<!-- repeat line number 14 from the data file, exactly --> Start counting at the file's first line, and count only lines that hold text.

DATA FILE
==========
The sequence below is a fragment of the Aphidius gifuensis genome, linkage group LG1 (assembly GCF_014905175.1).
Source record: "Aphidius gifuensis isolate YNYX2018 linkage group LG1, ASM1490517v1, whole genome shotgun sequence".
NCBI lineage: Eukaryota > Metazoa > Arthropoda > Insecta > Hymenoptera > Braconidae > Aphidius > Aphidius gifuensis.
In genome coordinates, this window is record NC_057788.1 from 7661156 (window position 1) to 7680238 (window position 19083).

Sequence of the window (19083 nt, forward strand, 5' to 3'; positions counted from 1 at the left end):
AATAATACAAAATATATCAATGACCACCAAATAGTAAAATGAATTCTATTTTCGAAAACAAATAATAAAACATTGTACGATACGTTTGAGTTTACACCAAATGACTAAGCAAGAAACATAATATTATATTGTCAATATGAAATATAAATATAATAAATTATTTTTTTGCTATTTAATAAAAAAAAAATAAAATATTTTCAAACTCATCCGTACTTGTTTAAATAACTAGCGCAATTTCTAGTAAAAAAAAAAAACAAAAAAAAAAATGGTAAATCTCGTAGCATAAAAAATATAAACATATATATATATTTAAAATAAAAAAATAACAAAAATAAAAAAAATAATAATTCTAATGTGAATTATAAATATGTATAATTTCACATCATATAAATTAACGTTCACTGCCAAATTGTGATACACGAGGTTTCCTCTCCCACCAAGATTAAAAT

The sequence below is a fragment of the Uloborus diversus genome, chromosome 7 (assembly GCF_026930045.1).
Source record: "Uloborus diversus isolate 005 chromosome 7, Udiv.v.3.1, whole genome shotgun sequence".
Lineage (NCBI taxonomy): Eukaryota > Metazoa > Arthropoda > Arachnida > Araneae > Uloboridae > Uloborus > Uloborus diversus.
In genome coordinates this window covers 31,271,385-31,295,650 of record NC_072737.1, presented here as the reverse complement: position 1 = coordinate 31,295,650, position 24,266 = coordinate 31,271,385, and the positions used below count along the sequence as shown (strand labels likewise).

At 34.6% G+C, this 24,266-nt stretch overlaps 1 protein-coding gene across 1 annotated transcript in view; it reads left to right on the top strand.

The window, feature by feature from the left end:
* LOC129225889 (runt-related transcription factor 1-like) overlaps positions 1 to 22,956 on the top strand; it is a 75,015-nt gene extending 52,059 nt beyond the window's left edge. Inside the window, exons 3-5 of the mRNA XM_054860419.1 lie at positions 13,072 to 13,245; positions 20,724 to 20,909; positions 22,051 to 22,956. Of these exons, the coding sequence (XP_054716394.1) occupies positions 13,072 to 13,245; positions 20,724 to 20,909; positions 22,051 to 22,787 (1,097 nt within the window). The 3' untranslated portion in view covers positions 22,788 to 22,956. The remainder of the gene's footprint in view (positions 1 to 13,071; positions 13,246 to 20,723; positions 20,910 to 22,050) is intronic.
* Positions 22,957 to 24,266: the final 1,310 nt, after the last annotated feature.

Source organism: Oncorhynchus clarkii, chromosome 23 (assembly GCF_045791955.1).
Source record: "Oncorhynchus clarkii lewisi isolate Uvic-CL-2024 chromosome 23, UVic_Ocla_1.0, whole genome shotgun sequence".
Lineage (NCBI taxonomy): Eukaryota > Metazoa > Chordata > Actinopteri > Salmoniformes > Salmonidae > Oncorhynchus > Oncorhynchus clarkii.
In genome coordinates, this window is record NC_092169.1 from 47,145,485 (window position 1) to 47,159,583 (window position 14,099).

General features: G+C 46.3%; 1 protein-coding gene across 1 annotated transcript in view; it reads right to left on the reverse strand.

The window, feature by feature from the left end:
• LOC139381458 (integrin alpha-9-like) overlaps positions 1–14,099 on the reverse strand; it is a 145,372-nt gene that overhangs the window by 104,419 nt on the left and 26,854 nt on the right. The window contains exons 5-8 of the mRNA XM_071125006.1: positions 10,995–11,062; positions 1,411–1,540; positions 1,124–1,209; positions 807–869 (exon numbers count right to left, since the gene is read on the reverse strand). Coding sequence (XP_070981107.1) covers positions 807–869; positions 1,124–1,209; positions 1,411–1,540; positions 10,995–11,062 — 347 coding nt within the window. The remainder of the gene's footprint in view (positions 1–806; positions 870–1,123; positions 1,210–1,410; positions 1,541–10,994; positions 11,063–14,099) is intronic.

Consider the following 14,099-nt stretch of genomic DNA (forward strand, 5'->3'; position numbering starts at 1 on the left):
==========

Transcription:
* Positions 22,957 to 24,266: the final 1,310 nt, after the last annotated feature.